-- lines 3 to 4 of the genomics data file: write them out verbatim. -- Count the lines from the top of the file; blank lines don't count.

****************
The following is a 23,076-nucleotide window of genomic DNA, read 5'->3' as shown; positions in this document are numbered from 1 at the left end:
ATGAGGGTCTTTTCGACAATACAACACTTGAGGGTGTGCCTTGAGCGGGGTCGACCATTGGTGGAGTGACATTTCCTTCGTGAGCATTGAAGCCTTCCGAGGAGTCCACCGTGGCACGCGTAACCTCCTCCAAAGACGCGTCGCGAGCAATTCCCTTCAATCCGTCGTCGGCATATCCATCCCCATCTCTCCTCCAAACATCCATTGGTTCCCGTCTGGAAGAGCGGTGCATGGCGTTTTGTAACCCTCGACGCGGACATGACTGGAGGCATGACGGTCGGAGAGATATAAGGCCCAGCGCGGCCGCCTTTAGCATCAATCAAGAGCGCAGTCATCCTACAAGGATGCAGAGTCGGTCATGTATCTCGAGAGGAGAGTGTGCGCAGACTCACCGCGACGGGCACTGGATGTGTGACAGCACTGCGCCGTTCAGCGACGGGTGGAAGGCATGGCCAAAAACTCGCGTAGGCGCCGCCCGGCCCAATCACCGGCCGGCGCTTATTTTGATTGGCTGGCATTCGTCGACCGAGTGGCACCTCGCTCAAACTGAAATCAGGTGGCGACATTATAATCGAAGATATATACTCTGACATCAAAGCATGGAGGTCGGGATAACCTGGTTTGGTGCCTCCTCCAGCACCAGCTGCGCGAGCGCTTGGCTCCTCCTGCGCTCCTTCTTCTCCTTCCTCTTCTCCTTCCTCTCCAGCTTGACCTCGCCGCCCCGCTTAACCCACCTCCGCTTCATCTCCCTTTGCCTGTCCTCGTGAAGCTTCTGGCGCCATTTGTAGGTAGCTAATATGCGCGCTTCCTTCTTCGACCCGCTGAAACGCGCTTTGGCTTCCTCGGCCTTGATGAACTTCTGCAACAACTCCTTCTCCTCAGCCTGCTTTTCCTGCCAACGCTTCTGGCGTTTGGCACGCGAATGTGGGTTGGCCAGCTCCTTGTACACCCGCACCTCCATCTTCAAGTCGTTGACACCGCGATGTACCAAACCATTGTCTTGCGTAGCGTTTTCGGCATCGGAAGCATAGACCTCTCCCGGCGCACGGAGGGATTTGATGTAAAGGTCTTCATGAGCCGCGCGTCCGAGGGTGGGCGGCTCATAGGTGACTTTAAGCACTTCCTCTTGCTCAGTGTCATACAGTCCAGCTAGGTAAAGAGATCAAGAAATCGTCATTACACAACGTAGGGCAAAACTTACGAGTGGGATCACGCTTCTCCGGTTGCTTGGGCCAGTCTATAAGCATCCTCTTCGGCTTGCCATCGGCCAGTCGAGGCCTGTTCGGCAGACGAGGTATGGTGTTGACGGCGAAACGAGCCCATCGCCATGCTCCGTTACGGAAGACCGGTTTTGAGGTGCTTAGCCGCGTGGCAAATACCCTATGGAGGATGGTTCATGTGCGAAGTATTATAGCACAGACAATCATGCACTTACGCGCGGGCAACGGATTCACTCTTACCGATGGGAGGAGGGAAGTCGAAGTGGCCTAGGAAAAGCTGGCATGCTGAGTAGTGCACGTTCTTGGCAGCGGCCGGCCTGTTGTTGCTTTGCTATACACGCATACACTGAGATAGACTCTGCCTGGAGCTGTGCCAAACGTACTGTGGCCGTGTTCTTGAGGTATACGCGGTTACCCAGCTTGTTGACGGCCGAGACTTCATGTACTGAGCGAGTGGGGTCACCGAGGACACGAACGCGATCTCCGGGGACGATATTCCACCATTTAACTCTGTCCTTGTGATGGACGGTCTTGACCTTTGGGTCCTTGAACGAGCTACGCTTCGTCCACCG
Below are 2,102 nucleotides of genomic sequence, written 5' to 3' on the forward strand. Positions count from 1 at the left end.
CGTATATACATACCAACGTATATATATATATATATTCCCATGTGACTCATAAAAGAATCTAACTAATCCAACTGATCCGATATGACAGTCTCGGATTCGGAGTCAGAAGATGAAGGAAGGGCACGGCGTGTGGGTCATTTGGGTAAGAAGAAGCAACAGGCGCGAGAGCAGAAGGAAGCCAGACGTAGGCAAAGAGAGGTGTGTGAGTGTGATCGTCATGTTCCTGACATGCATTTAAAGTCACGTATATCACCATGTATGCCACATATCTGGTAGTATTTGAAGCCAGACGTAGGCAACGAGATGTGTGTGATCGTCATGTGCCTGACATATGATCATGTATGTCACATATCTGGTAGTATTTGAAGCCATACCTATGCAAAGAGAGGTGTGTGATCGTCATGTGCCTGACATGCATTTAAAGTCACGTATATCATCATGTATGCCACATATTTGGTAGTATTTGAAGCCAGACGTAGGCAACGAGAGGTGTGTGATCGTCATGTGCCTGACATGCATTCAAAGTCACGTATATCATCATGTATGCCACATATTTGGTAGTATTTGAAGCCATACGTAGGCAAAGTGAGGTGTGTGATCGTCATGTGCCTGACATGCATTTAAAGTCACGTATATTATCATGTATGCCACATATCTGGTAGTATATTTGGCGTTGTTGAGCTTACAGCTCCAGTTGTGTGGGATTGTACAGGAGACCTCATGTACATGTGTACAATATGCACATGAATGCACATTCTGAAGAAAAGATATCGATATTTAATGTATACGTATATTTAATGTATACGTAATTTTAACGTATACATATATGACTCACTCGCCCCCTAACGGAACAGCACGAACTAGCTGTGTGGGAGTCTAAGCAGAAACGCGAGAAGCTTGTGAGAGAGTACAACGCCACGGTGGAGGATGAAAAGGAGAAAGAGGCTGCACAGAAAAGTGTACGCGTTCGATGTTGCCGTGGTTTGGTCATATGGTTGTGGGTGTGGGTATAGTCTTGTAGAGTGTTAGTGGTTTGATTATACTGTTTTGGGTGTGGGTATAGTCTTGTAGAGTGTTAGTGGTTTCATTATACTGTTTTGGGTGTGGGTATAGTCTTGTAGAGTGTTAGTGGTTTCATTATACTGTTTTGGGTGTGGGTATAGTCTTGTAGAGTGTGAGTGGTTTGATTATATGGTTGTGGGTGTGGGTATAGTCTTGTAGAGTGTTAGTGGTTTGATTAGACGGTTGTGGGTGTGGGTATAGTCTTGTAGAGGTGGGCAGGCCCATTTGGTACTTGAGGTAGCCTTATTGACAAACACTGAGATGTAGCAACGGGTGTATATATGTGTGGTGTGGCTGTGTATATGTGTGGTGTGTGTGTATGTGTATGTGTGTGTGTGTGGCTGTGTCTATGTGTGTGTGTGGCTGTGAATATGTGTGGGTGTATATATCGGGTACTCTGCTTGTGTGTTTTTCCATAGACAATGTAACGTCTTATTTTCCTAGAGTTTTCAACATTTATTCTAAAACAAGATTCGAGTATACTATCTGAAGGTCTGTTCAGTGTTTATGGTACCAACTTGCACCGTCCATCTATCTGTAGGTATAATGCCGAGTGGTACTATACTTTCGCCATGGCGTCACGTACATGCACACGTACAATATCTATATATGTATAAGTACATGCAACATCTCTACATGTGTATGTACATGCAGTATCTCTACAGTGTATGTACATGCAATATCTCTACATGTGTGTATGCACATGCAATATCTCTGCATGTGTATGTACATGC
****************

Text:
Below are 2,102 nucleotides of genomic sequence, written 5' to 3' on the forward strand. Positions count from 1 at the left end.
CGTATATACATACCAACGTATATATATATATATATTCCCATGTGACTCATAAAAGAATCTAACTAATCCAACTGATCCGATATGACAGTCTCGGATTCGGAGTCAGAAGATGAAGGAAGGGCACGGCGTGTGGGTCATTTGGGTAAGAAGAAGCAACAGGCGCGAGAGCAGAAGGAAGCCAGACGTAGGCAAAGAGAGGTGTGTGAGTGTGATCGTCATGTTCCTGACATGCATTTAAAGTCACGTATATCACCATGTATGCCACATATCTGGTAGTATTTGAAGCCAGACGTAGGCAACGAGATGTGTGTGATCGTCATGTGCCTGACATATGATCATGTATGTCACATATCTGGTAGTATTTGAAGCCATACCTATGCAAAGAGAGGTGTGTGATCGTCATGTGCCTGACATGCATTTAAAGTCACGTATATCATCATGTATGCCACATATTTGGTAGTATTTGAAGCCAGACGTAGGCAACGAGAGGTGTGTGATCGTCATGTGCCTGACATGCATTCAAAGTCACGTATATCATCATGTATGCCACATATTTGGTAGTATTTGAAGCCATACGTAGGCAAAGTGAGGTGTGTGATCGTCATGTGCCTGACATGCATTTAAAGTCACGTATATTATCATGTATGCCACATATCTGGTAGTATATTTGGCGTTGTTGAGCTTACAGCTCCAGTTGTGTGGGATTGTACAGGAGACCTCATGTACATGTGTACAATATGCACATGAATGCACATTCTGAAGAAAAGATATCGATATTTAATGTATACGTATATTTAATGTATACGTAATTTTAACGTATACATATATGACTCACTCGCCCCCTAACGGAACAGCACGAACTAGCTGTGTGGGAGTCTAAGCAGAAACGCGAGAAGCTTGTGAGAGAGTACAACGCCACGGTGGAGGATGAAAAGGAGAAAGAGGCTGCACAGAAAAGTGTACGCGTTCGATGTTGCCGTGGTTTGGTCATATGGTTGTGGGTGTGGGTATAGTCTTGTAGAGTGTTAGTGGTTTGATTATACTGTTTTGGGTGTGGGTATAGTCTTGTAGAGTGTTAGTGGTTTCATTATACTGTTTTGGGTGTGGGTATAGTCTTGTAGAGTGTTAGTGGTTTCATTATACTGTTTTGGGTGTGGGTATAGTCTTGTAGAGTGTGAGTGGTTTGATTATATGGTTGTGGGTGTGGGTATAGTCTTGTAGAGTGTTAGTGGTTTGATTAGACGGTTGTGGGTGTGGGTATAGTCTTGTAGAGGTGGGCAGGCCCATTTGGTACTTGAGGTAGCCTTATTGACAAACACTGAGATGTAGCAACGGGTGTATATATGTGTGGTGTGGCTGTGTATATGTGTGGTGTGTGTGTATGTGTATGTGTGTGTGTGTGGCTGTGTCTATGTGTGTGTGTGGCTGTGAATATGTGTGGGTGTATATATCGGGTACTCTGCTTGTGTGTTTTTCCATAGACAATGTAACGTCTTATTTTCCTAGAGTTTTCAACATTTATTCTAAAACAAGATTCGAGTATACTATCTGAAGGTCTGTTCAGTGTTTATGGTACCAACTTGCACCGTCCATCTATCTGTAGGTATAATGCCGAGTGGTACTATACTTTCGCCATGGCGTCACGTACATGCACACGTACAATATCTATATATGTATAAGTACATGCAACATCTCTACATGTGTATGTACATGCAGTATCTCTACAGTGTATGTACATGCAATATCTCTACATGTGTGTATGCACATGCAATATCTCTGCATGTGTATGTACATGC